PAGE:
H1N1 Flu Kills Two in Beijing

Jan 9, 2013 | Lauren Edmundson | Outbreak News

Two deaths from the influenza H1N1 virus have occurred in Beijing over the past two weeks. The virus reportedly killed two women, one young migrant worker and an elderly cancer patient. The Beijing Review reports 28,567 cases of the flu were documented in Beijing within the last week.

Officials do not believe these deaths are cause for alarm despite the severity of the H1N1 pandemic that occurred in 2009. It is estimated that the 2009 pandemic killed over 650 people in China and as many as 500,000 worldwide.

Since 2009, H1N1 has been circulating as seasonal influenza and has been included in the influenza vaccine. According to Reuters, H1N1 is currently the most common influenza found in China.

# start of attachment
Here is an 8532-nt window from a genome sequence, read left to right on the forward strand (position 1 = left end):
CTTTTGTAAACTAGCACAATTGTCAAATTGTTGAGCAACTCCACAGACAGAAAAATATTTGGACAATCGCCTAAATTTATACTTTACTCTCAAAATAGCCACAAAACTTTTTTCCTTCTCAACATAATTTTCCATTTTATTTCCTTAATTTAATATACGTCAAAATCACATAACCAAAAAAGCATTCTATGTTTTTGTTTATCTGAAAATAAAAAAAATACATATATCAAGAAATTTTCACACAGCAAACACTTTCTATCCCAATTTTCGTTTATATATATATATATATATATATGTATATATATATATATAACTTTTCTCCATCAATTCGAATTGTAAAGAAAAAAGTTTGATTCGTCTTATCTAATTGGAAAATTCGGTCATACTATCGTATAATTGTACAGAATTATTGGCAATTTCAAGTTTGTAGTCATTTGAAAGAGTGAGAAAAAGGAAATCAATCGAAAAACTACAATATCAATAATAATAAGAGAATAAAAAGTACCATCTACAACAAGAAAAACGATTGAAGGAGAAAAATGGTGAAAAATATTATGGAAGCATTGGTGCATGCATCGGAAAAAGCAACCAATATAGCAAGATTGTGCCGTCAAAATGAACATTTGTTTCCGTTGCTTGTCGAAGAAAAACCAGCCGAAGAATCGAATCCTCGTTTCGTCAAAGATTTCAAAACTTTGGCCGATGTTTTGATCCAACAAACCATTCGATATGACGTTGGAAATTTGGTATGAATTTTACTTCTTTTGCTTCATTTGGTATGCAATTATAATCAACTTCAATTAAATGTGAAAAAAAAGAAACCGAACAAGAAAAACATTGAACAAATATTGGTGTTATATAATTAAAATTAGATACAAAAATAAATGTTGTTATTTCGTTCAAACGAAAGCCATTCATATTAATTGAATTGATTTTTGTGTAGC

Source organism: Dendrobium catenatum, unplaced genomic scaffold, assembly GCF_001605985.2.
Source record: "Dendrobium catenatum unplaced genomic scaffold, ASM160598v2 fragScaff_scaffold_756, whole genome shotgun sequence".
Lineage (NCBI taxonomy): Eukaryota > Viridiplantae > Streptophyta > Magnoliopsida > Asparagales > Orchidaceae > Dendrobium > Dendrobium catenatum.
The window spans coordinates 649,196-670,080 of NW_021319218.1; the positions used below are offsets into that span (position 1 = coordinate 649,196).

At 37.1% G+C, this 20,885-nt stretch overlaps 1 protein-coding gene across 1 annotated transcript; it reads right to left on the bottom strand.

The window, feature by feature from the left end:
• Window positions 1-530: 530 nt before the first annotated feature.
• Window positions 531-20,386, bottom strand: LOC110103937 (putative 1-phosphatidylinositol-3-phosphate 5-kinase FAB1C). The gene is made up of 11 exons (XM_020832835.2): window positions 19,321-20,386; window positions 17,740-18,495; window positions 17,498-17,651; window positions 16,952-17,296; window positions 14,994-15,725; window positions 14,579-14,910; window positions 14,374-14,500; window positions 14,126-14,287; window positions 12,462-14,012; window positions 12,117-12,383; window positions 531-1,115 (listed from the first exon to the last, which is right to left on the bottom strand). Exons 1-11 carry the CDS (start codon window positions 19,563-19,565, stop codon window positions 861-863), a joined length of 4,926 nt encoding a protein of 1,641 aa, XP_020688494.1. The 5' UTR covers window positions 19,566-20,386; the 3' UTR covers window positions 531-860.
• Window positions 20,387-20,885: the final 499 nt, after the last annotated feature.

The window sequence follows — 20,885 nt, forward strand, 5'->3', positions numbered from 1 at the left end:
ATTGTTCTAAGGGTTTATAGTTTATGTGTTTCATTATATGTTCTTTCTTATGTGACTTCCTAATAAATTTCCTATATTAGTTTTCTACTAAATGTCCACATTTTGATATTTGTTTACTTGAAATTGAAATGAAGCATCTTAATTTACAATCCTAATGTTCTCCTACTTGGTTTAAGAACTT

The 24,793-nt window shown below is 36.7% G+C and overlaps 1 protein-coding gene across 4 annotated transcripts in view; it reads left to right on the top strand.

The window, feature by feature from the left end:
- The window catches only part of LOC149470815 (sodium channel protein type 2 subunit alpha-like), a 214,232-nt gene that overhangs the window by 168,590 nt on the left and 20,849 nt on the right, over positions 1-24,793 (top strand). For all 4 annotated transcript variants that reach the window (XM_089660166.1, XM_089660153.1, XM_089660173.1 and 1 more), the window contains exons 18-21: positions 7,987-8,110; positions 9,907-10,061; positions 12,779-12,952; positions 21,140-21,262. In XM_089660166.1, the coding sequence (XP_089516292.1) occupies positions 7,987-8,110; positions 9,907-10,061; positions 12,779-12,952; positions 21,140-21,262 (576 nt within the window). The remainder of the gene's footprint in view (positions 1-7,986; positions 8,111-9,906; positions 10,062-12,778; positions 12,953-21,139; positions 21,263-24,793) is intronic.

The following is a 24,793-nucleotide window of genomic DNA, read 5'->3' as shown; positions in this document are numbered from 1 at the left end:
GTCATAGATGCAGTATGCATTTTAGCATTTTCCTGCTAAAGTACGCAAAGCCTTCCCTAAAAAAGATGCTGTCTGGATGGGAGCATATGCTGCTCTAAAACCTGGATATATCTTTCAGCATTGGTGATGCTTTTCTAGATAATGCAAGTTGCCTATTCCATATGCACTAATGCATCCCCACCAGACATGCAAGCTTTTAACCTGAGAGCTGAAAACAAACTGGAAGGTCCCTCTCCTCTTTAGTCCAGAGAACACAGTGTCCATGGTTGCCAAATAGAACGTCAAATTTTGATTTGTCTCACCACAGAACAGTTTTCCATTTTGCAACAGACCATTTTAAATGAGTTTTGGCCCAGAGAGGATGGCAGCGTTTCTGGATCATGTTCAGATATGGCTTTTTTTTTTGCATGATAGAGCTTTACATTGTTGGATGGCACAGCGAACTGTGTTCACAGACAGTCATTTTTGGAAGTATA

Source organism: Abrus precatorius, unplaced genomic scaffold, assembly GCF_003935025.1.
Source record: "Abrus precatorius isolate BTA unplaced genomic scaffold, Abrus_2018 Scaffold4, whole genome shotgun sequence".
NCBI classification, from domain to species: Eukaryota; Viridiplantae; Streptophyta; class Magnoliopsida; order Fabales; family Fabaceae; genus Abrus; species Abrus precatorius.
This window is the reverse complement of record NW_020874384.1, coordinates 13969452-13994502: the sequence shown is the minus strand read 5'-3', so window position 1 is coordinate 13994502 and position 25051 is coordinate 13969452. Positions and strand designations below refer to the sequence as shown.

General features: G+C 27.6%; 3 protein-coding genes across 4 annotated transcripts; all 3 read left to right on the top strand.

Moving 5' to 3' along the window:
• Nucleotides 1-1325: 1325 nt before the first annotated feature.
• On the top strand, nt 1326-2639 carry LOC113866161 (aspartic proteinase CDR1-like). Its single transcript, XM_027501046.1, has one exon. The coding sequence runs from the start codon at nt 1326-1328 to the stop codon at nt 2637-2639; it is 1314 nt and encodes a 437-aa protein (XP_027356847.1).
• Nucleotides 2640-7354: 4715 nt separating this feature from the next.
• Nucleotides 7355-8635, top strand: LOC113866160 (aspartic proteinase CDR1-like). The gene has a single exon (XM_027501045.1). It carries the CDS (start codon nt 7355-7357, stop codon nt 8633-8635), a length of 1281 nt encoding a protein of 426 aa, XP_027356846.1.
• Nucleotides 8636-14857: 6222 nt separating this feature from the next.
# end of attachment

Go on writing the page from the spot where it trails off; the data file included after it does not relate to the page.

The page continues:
Chinese officials began nation-wide vaccination programs against H1N1 in late 2009 as a response to the outbreak. They recommend good hygiene practices, such as hand washing, to avoid infection with the virus.

H1N1, formerly called swine flu, causes symptoms such as cough, fever, and muscle aches similar to those of other flu viruses. Most people who get H1N1 do not need serious medical care. The U.S. seasonal flu vaccine includes protection against H1N1, and the CDC recommends that everyone over age 6 months be vaccinated.

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